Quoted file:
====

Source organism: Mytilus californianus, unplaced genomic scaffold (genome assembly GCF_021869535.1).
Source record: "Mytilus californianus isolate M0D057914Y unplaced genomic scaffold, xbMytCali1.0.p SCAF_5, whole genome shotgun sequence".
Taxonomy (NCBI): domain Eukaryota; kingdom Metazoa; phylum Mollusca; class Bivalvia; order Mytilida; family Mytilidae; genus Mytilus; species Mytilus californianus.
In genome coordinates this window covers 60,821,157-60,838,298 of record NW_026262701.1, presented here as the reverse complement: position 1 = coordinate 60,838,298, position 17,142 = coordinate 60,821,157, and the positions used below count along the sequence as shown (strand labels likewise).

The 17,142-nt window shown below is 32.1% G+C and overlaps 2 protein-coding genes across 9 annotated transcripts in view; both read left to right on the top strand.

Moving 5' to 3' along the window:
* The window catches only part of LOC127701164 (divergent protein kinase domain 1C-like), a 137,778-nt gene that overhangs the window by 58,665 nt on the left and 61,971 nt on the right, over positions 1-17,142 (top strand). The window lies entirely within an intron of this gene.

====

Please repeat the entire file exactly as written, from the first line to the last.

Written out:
Source organism: Mytilus californianus, unplaced genomic scaffold (genome assembly GCF_021869535.1).
Source record: "Mytilus californianus isolate M0D057914Y unplaced genomic scaffold, xbMytCali1.0.p SCAF_5, whole genome shotgun sequence".
Taxonomy (NCBI): domain Eukaryota; kingdom Metazoa; phylum Mollusca; class Bivalvia; order Mytilida; family Mytilidae; genus Mytilus; species Mytilus californianus.
In genome coordinates this window covers 60,821,157-60,838,298 of record NW_026262701.1, presented here as the reverse complement: position 1 = coordinate 60,838,298, position 17,142 = coordinate 60,821,157, and the positions used below count along the sequence as shown (strand labels likewise).

The 17,142-nt window shown below is 32.1% G+C and overlaps 2 protein-coding genes across 9 annotated transcripts in view; both read left to right on the top strand.

Moving 5' to 3' along the window:
* The window catches only part of LOC127701164 (divergent protein kinase domain 1C-like), a 137,778-nt gene that overhangs the window by 58,665 nt on the left and 61,971 nt on the right, over positions 1-17,142 (top strand). The window lies entirely within an intron of this gene.